It sounds to me that the war's progress may have been a factor as well. The quote I include above from Whitney even says that Elgin's contract was cancelled after the war ended. The main text of the chapter says that the USNO received its last shipment of six Elgin chronometers on May 31, 1945, and "shortly thereafter the war ended and the contract was cancelled." So it sounds like if the war had continued for longer Elgin might have been given the chance to rectify the problems with their balances.

    There were more than 250 additional ones made beyond the ones delivered to the Navy, according to Whitney's Military Timepieces:

    It's unclear whether Capt. Peterson in that quote is mentioned as the source of the information or the source of the photos of #918. I suspect the latter is the case, but both could be true.
     
  13. Tom McIntyre

    Tom McIntyre Technical Admin
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    I have no hard evidence, but the story I heard was that the kits were sold by Edmund Scientific to anyone who wanted to build their own chronometer.

    The balances use Guillaume metal and it requires a work phase in addition to the alloy mixture just like Elinvar does. Without a lot of process control, they would likely not have made the specification. Nardin made a lot of nearly identical balances and they seem to perform well.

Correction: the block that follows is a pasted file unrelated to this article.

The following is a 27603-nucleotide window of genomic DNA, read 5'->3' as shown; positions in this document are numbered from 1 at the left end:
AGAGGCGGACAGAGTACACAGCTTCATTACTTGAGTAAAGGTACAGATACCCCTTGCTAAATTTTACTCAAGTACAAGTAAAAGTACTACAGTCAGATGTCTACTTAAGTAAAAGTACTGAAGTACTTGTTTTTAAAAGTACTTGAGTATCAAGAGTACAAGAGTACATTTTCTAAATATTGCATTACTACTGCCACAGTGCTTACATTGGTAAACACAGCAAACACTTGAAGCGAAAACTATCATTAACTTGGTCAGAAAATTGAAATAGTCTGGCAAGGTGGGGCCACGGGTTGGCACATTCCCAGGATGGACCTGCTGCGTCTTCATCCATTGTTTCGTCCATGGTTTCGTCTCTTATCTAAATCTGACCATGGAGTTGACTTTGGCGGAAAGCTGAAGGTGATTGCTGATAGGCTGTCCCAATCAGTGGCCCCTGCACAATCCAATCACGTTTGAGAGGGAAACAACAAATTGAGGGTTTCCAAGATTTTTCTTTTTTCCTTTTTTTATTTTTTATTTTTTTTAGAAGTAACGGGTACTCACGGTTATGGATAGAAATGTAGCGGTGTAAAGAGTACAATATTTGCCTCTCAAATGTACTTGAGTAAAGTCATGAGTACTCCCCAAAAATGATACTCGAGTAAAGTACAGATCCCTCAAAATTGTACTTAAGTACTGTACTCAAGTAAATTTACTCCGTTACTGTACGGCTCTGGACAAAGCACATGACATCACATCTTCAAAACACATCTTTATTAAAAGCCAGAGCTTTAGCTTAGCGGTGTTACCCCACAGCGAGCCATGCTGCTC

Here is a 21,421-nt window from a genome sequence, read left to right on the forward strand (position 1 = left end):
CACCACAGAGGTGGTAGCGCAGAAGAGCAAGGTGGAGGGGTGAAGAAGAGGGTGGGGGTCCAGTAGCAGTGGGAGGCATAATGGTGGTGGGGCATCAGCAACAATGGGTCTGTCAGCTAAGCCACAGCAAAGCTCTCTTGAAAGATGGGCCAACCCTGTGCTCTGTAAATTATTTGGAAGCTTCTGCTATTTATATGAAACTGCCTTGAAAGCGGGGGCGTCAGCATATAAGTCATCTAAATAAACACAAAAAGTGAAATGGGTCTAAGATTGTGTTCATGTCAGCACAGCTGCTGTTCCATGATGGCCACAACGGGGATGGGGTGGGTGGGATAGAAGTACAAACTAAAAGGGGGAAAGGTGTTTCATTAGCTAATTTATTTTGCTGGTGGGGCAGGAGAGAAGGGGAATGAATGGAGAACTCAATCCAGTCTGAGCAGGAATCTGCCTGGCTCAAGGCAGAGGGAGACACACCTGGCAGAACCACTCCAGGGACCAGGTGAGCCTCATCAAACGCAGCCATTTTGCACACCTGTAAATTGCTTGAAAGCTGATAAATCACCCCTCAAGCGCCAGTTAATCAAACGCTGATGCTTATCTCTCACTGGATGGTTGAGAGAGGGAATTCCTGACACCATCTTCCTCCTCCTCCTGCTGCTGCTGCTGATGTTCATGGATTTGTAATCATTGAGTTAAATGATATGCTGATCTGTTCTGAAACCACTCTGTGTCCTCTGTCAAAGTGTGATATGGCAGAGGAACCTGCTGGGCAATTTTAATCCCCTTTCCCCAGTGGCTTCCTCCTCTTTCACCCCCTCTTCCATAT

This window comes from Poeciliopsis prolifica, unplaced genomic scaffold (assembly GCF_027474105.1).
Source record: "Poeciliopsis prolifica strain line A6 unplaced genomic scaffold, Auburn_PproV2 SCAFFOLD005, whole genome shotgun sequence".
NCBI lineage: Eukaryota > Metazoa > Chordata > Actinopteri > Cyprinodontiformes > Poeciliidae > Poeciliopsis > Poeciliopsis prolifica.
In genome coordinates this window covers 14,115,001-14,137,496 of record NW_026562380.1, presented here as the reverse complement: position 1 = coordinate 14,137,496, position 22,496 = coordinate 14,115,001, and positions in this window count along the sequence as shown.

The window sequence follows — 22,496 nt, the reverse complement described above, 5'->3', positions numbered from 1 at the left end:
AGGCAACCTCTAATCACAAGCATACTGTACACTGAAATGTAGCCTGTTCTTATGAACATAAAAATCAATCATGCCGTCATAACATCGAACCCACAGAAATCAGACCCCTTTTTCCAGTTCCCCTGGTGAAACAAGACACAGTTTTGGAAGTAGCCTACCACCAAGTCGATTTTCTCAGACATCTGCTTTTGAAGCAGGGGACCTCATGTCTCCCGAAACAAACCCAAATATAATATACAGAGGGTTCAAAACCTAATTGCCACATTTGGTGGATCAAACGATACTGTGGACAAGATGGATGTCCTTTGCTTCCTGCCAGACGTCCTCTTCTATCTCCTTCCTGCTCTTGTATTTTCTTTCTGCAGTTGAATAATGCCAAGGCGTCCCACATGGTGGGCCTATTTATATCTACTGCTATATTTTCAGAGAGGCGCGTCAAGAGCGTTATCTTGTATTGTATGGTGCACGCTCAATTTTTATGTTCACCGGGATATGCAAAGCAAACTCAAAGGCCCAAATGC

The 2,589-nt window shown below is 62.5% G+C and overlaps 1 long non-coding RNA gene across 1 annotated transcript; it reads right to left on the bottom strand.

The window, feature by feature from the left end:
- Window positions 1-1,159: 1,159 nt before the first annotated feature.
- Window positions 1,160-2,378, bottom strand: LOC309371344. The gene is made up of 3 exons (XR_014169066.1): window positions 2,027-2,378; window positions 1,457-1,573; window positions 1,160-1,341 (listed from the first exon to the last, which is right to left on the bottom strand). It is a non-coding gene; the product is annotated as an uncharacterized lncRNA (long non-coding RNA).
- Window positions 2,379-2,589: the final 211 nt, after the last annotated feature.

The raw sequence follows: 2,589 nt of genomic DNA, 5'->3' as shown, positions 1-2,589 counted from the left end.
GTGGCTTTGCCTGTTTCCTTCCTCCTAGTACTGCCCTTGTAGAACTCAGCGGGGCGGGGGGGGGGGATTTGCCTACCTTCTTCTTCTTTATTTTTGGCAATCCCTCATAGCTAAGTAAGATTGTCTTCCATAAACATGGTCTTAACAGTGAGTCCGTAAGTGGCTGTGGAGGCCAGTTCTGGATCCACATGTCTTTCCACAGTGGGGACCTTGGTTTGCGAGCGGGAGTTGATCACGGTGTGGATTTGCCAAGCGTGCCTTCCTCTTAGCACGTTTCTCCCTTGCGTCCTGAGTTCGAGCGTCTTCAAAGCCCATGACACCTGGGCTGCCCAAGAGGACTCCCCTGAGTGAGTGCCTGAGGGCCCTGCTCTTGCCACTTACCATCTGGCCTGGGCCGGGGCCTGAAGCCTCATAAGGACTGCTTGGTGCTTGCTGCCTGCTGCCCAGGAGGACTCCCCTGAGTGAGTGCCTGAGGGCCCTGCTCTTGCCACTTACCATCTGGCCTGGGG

I have never dismounted the escapement in mine. Has anyone taken one of these down while it was still under power? It is "supposed" to be safe.
     
  14. doug sinclair

    doug sinclair Registered User

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    In his Marine Chronometer book, Marvin Whitney covers repair procedures for the Elgin marine chronometer. This chronometer was designed with detachable escapement in a "module", and he gives detail as to how that module can be removed without letting down the power.
     
  15. Ralph

    Ralph Registered User
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    #15 Ralph, Oct 18, 2015
    Last edited: Oct 18, 2015
    I know #99 was purchased directly from Elgin right after WWII.

    At some point there was a fellow who would often be at the marts, especially Nationals and regional marts out east. I think he often shared tables with Dr. Ravel at marts. Maybe Conover(?). I can;t remember the name. I thought he put a lot of the Elgin 600's together. I know I have seen him sell some....years ago. I'm sure Tom knows who I am referring to.

    Ralph

    Ralph
     
  16. Ralph

    Ralph Registered User
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    I believe the fellow I was thinking of is/was(?). I think he is gone or at least out of business.

    J.P. Connor & Co.
    Marine Chronometers
    Devon,Pa.

    Ralph